This would be useful in certain applications that would otherwise
require sparse matrices.
Huaiyu Zhu

My problems with the invert() function has been resolved. I found that
somewhere in my program it was trying to invert [0]. So I just added a
conditional statement ahead of it. Evidently the C program did the same
sort of thing. So now I've shaved another 20% of execution time off of
my program!
Rob.
--
The Numeric Python EM Project
www.members.home.net/europax

Has anyone tried my patch to LinearAlgebra.py and lapack_litemodule.c?
I've found major speedups (by a factor of 3-5) in all operations involving
an svd or a eigenanalysis of a symmetric matrix. Paul's initial comment
was that since it was not self-contained (it required linking external
blas and lapack libs) he could not consider putting it in. I have
rectified that now by including new versions of f2c_lite.c, blas_lite.c
and d(z)lapack_lite.c that support the newer, faster lapack routines.
I would appreciate any reports on how it works (or doesn't) on other
platforms - I've tried it in on MacOS X and Solaris.
Grab it from the 'Patches' section of the sourceforge project page.
-Jeff
--
Jeffrey S. Whitaker
Phone : (303)497-6313 Meteorologist FAX : (303)497-6449
NOAA/OAR/CDC R/CDC1 Email : jsw(a)cdc.noaa.gov
325 Broadway Web : www.cdc.noaa.gov/~jsw
Boulder, CO, USA 80303-3328 Office : Skaggs Research Cntr 1D-124

Thanks to everyone who responded to my comments about one-offset
arrays in Python. I understand much better now why zero-offset arrays
are a good choice for Python. For the reasons already discussed
(mostly ease of translating one-offset algorithms), one-offset arrays
would nevertheless be useful in certain situations, so I went ahead
and wrote a class for a one-offset array.
It ended up being a somewhat bigger job than I expected, and since it
is rather too much material for a mailing-list submission I created a
web site for it. Anyone who is interested in this topic please have a
look:
http://www.physics.ubc.ca/~mbelab/python/arrayone/index.html
I'd love some feedback along the following lines:
1. There are 4 outstanding problems/bugs which I could identify but
was unable to fix. Most of these seem to be due to limitations of the
UserArray class, but they could also be due to limitations of the
programmer. None of these problems make the class unusable. One of
them is the issue which Travis identified about functions taking
UserArrays but returning standard arrays. It would be nice if the
resulting discussion led to something be done... Any suggestions for
fixing the other 3 issues would be most welcome.
2. I would like this module to be as accessible as possible to others,
particularly those who are just getting started with Python and may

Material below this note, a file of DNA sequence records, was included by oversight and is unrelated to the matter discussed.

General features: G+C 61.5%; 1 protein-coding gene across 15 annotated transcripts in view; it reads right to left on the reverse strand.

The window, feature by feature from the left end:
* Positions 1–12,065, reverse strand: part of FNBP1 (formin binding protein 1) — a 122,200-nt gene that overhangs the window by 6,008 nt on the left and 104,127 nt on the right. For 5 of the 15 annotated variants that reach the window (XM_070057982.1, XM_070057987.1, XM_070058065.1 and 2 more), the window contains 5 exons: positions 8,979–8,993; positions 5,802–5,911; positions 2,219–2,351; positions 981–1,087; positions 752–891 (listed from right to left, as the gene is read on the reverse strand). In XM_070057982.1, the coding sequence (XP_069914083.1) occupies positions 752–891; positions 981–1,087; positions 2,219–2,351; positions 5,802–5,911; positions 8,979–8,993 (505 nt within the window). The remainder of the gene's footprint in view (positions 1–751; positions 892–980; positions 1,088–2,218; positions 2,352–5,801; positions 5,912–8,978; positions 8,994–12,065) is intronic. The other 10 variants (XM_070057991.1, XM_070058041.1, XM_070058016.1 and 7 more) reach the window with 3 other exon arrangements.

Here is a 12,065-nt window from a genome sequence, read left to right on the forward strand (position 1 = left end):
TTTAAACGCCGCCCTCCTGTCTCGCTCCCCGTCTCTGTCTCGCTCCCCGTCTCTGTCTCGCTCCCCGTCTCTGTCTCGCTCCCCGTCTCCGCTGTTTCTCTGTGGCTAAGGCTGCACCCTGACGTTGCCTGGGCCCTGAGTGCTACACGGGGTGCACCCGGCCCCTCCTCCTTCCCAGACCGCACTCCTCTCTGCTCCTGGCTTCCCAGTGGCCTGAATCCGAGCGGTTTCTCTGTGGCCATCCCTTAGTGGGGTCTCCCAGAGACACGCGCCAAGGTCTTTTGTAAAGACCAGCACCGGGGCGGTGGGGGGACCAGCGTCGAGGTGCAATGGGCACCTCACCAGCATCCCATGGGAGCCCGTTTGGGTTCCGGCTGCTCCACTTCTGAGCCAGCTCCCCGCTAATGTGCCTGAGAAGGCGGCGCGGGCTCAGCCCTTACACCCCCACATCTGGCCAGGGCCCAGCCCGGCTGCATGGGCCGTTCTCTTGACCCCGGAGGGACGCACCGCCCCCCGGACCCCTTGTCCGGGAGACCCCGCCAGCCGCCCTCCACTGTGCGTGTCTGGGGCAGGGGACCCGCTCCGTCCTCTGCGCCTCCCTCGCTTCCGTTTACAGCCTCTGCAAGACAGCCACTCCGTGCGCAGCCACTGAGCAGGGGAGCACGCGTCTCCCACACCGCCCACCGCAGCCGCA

therefore be especially encumbered with one-offset baggage. How can I
do this? Submit it to a Python resource such as the Vaults of
Parnassus? Get people to link to my web page? Does someone with a more
prominant website want to volunteer to host it? Is there any
possibility of having it included eventually with Numerical Python or
Scientific Python? Probably some people will consider it too trivial
to include, but I found it less trivial than I expected once all the
cases were covered - and there are still the 4 outstanding
issues. (Yes the code sucks! Suggestions for improvement are most
welcome!) Why make people reinvent the wheel? People coming from
MatLab for example might be inclined to give up and go back to MatLab.
Eric
P.S. In case anyone is interested in the outstanding problems but for
some reason doesn't want to or can't visit the web site, here are the
summaries:
Problem 1
---------
Description
for loops don't work with variables of type arrayone
Example
X=arrayone((1,2,3))
for item in X:
print item
This just generates an error.
Reason
In Python, a for loop works by starting at x(0) and incrementing until
an out-of-bounds error occurs. arrayone types have no 0 element.
Work-around:
Cast to type array in for loops. For example
X=arrayone((1,2,3))
for item in array(X):
print item
Possible solutions:
Is it possible to "overload" "for" so that it behaves differently for
arrayone type?
Problem 2
---------
Description
Slicing an arrayone from 0 doesn't generate an error but it should.
Example:
X=arrayone((1,2,3))
X[0:3]
This returns ArrayOne.arrayone([1, 2, 3]) instead of an error.
Reason
X[:3] results in a call to __getslice__ with low=0. This cannot be
distinguished from X[0:3]. Therefore in order to deal correctly with
the X[:] case, we have to assume that low=0 means an unspecified low.
Work-around
If you don't trust your code, you have to implement specific checking
for this condition before slicing.
Possible solution
If it was possible to get access to the unparsed input (literally
'0:3' for example), this could be fixed.
Problem 3
---------
Description
Negative subscripts return a slice offset by -1 from the expected
result.
Example
X=arrayone((1,2,3,4))
X[-3:-2]
This returns ArrayOne.arrayone([1, 2]) instead of
ArrayOne.arrayone([2, 3]).
Reason
X[-3:-2] in the above example results in a call to __getslice__ with
low=1, high=2, which cannot be distinguished from X[1:2].
Work-around
Don't use negative index slicing with arrayone types.
Possible solution:
If had access to unparsed input, could fix this.
Problem 4
---------
Description
Functions which take arrayone arguments return type array.
Work-around
Have to cast back into arrayone, for example:
Y=arrayone(somefunc(X))
Possible solution
See http://www.geocrawler.com/lists/3/SourceForge/1329/0/6505926